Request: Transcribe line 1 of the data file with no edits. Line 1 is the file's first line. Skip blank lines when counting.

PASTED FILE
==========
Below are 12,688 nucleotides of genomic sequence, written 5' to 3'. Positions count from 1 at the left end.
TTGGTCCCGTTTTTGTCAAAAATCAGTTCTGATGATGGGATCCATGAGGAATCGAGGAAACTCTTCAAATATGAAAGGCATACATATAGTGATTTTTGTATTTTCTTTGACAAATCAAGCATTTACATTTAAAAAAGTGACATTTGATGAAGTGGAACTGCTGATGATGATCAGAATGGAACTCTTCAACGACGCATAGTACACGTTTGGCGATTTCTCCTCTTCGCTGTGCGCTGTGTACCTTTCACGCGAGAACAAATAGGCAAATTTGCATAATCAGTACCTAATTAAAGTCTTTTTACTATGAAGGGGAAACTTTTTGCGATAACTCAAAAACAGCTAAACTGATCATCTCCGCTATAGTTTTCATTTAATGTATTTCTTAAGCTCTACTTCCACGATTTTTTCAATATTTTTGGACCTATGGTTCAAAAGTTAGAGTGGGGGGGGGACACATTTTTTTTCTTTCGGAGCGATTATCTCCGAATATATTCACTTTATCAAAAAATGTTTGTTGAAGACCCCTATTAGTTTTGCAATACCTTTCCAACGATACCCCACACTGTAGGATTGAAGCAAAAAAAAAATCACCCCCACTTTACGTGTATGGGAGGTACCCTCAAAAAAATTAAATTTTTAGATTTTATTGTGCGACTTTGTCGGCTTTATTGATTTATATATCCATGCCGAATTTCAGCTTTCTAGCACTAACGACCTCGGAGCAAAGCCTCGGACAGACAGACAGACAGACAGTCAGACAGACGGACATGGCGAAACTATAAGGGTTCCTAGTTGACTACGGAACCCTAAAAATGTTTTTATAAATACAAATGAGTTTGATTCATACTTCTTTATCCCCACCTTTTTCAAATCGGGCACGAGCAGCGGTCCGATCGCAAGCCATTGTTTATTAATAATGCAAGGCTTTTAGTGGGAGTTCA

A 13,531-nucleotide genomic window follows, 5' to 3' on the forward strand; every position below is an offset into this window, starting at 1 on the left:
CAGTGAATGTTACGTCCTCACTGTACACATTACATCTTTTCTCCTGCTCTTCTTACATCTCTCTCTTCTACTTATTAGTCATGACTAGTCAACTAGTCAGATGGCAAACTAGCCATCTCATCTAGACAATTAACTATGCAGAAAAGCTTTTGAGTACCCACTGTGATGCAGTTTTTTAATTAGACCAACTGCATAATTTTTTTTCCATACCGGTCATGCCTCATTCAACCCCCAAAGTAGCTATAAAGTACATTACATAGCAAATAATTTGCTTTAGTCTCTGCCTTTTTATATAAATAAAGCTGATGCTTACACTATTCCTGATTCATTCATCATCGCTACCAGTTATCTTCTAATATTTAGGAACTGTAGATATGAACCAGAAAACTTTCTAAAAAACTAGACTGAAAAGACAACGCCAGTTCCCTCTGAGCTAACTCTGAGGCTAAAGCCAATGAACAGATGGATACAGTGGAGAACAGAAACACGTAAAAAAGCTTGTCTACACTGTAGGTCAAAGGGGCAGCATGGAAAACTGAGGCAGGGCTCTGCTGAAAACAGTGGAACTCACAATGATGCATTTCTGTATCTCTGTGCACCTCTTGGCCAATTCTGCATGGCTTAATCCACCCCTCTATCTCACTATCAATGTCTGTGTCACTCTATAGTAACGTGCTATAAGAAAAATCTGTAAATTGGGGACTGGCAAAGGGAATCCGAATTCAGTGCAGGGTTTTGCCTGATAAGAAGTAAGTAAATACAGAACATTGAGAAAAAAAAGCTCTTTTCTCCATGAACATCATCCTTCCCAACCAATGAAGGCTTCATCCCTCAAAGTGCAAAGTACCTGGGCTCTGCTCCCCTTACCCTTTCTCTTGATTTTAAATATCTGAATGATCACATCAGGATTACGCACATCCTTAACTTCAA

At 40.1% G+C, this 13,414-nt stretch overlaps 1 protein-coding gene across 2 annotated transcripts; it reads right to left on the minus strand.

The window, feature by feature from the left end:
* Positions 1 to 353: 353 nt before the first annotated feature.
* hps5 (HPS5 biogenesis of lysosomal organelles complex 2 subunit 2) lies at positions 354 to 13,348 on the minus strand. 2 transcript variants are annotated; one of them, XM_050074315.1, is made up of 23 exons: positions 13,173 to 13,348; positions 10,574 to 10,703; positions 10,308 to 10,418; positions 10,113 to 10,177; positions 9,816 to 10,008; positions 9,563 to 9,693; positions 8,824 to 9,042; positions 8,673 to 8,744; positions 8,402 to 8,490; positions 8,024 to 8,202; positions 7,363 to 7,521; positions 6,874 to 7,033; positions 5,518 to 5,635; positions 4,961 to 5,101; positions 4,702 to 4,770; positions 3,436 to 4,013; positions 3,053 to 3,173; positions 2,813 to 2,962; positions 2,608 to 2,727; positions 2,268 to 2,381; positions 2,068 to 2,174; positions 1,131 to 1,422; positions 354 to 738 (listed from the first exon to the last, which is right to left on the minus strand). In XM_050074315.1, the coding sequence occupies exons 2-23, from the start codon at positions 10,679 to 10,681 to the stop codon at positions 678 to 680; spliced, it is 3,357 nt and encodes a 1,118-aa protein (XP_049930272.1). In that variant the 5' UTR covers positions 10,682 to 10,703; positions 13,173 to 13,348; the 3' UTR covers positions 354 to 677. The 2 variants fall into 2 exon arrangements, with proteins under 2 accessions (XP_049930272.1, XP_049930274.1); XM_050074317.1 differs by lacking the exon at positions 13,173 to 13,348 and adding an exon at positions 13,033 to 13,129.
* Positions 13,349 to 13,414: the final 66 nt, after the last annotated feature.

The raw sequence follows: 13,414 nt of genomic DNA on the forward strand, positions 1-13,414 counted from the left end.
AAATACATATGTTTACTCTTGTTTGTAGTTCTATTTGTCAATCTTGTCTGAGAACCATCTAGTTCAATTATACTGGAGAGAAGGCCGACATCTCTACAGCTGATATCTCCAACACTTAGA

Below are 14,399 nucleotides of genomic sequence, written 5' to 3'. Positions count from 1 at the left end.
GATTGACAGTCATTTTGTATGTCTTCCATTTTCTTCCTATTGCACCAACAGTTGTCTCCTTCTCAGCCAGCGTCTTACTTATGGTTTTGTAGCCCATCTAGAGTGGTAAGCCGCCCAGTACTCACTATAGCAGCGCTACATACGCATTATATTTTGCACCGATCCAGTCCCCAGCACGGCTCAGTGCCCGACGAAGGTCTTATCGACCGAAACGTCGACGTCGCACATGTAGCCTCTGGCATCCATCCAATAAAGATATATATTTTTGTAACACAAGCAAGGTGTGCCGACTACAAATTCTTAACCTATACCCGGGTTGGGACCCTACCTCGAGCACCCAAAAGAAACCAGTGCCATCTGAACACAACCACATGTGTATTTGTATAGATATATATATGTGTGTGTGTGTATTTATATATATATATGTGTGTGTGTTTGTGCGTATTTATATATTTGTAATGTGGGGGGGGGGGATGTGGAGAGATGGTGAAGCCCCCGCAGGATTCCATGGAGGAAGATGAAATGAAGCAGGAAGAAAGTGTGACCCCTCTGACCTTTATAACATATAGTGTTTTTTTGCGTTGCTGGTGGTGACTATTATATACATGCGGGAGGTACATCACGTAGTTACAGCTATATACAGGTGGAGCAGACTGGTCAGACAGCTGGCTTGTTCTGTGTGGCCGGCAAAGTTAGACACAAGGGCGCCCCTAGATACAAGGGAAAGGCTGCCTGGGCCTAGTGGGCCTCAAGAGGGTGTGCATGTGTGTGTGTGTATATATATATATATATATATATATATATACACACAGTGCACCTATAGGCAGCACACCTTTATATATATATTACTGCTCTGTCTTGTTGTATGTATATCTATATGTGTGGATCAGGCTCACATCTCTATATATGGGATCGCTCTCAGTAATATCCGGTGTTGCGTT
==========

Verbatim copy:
Below are 12,688 nucleotides of genomic sequence, written 5' to 3'. Positions count from 1 at the left end.